It works, I presume.
>
I thought that the different sizes of integers were interchangeable
(obviously the conversion works OK). I would have thought that an Int64
would work fine for an Integer field.
What would you like to happen if session("ApplicantID") happened to be
ten billion (which doesn't fit in an Integer) ?
>
The error messages:
************************************************** ******
Unhandled Execution Error

No accessible overloaded 'HistoryLog.WriteHistoryLog' can be called with
these arguments without a narrowing conversion:
As it turns out, the full error message does tell you exactly what the
problem is...
************************************************** *****************

Here is the Function Call that is being called

Public Shared sub WriteHistoryLog (historyActionID as Integer,detail as
String,userID as Integer,applicantID as Integer)

Why doesn't this work with the convert function?
I though it *does* work when you use Convert.ToInt32 (or CInt) ?

One the the things about VB.NET is that it likes to be type-safe,
especially if you (as you always should) have Option Strict On. One of
the type safety features is that when you are doing something which
could result in the loss of information, you must be explicit about it.

So you can say

Dim ss As Short = 32
Dim ii As Integer = ss
with no problem, because all Short values can be held in an Integer. But
were you to try

Dim ii As Integer = 32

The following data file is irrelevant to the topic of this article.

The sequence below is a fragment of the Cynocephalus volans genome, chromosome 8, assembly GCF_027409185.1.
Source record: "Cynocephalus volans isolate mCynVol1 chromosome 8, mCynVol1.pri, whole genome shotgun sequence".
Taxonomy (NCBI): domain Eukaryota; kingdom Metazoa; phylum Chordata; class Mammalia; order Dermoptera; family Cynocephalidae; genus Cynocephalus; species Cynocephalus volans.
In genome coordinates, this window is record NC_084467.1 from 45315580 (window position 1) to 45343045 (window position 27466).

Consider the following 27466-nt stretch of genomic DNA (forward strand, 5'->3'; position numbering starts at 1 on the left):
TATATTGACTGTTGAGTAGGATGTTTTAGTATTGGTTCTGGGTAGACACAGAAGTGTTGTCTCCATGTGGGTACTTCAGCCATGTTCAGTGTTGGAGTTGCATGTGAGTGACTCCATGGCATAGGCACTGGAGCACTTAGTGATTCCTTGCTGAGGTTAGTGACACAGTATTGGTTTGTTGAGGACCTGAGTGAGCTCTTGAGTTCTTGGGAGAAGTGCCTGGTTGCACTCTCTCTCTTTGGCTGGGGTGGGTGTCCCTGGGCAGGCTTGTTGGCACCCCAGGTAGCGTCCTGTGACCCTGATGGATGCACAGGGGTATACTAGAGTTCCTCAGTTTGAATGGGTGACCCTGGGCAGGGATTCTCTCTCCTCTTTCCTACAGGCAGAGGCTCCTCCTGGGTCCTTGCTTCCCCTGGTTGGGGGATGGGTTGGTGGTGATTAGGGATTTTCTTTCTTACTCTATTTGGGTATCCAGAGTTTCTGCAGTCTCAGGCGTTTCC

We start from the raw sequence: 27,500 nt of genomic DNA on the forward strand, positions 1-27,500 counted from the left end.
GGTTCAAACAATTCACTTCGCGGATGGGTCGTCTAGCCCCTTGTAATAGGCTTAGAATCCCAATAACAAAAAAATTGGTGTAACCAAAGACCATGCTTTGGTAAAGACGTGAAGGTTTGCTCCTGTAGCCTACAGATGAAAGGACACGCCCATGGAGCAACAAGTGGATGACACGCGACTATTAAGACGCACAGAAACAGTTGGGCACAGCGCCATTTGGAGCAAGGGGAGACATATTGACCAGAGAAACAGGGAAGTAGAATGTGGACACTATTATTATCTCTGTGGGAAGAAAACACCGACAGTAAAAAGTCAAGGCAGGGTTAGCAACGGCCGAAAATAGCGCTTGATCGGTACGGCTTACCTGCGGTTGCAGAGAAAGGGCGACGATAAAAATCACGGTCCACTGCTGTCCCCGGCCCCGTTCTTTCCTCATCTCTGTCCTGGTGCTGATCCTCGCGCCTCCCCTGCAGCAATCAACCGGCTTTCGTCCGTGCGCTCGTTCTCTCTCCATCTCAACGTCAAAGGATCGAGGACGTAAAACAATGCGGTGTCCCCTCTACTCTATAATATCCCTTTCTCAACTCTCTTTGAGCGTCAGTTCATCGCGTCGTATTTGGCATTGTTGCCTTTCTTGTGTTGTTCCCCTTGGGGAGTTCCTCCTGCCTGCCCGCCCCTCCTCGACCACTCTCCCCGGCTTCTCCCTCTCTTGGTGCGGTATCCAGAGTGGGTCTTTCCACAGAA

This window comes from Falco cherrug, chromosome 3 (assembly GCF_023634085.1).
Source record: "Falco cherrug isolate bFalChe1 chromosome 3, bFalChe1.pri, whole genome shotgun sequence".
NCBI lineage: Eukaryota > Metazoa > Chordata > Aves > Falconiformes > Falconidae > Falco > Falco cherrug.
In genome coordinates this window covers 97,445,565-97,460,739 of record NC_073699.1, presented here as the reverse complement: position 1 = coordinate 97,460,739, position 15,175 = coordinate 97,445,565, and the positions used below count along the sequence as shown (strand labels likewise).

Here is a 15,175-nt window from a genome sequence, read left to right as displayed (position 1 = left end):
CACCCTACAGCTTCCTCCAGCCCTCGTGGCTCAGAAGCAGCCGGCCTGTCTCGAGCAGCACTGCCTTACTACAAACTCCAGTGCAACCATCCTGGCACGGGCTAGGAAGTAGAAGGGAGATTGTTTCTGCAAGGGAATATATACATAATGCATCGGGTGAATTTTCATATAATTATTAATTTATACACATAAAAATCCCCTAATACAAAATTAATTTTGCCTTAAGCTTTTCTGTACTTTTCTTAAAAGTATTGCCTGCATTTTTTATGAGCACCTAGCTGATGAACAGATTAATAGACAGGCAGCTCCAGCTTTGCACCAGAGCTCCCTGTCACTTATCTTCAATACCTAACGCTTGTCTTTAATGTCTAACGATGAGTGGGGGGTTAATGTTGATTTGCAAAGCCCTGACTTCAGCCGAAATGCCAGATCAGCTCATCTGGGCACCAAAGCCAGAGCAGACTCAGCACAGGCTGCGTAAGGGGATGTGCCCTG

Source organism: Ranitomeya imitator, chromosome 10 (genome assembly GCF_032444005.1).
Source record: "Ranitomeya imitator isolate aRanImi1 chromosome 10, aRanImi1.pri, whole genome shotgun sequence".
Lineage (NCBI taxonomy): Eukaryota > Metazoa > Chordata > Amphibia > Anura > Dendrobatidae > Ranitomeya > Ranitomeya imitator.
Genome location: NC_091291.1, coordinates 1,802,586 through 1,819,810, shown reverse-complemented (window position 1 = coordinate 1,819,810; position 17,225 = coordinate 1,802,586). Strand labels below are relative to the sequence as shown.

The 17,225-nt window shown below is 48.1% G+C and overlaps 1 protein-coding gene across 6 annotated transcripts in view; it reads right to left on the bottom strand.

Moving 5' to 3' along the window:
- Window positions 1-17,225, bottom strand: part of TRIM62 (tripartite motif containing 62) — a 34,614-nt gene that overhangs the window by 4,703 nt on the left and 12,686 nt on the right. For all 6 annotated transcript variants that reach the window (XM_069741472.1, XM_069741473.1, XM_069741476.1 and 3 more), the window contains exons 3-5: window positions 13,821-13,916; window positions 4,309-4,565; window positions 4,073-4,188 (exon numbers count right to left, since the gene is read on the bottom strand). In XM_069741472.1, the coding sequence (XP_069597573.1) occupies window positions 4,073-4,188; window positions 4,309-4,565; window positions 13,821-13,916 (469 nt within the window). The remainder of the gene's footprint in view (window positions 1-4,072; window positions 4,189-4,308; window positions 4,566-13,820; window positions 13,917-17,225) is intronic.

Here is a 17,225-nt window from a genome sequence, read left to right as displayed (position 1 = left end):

Dim ss As Short = ii

you would get a warning, because Integer to Short is a *narrowing*
conversion - there are some Integer values which can't be held in a
Short, so such an assignment is *unsafe*. Even though it is obvious to
us that 32 will fit in a Short, the compiler pretty much only works one
line at a time, and all it sees is that you are trying to fit a
(potential) quart in a pint pot.

It's exactly the same in your problem. Sure, session("ApplicantID")
might only ever *be* a small number, but the *variable* is an Int64, so
the compiler will not *automatically* convert it to an Int32, which is
what would have to happen for the calling signature to match the
definition signature. Thus the error message.

--
Larry Lard
la*******@googlemail.com
The address is real, but unread - please reply to the group
For VB and C# questions - tell us which version
Jul 27 '06 #2

P: n/a
"Larry Lard" <la*******@googlemail.comwrote in message
news:4i************@individual.net...
tshad wrote:
>I am getting the following error which makes no sense. I am doing this
in asp.net. I get the following error:

No accessible overloaded

If you look at the error, there is one overloaded function that can be